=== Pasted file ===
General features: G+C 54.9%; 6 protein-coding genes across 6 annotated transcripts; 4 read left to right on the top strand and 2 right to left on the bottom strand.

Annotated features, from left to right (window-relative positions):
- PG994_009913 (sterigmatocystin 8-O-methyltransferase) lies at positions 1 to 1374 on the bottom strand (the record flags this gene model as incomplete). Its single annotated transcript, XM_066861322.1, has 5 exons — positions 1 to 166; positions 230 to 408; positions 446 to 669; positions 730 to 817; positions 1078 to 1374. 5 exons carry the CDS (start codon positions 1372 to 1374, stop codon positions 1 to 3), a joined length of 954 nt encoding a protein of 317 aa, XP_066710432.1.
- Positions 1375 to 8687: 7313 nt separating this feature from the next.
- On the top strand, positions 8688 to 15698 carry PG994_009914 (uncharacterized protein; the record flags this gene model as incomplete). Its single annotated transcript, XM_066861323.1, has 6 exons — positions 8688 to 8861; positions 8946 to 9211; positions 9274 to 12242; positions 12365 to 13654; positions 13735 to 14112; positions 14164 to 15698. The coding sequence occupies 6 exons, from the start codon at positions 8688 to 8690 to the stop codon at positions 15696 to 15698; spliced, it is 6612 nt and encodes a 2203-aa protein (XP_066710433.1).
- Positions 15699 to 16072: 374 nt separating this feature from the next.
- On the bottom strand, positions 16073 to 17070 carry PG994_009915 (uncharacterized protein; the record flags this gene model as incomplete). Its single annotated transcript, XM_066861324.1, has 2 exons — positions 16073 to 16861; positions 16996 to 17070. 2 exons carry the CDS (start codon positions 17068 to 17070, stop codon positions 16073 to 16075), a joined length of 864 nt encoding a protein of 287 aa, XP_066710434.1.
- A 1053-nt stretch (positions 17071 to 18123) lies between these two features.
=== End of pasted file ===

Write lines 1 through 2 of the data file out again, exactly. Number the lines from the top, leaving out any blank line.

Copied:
General features: G+C 54.9%; 6 protein-coding genes across 6 annotated transcripts; 4 read left to right on the top strand and 2 right to left on the bottom strand.

Annotated features, from left to right (window-relative positions):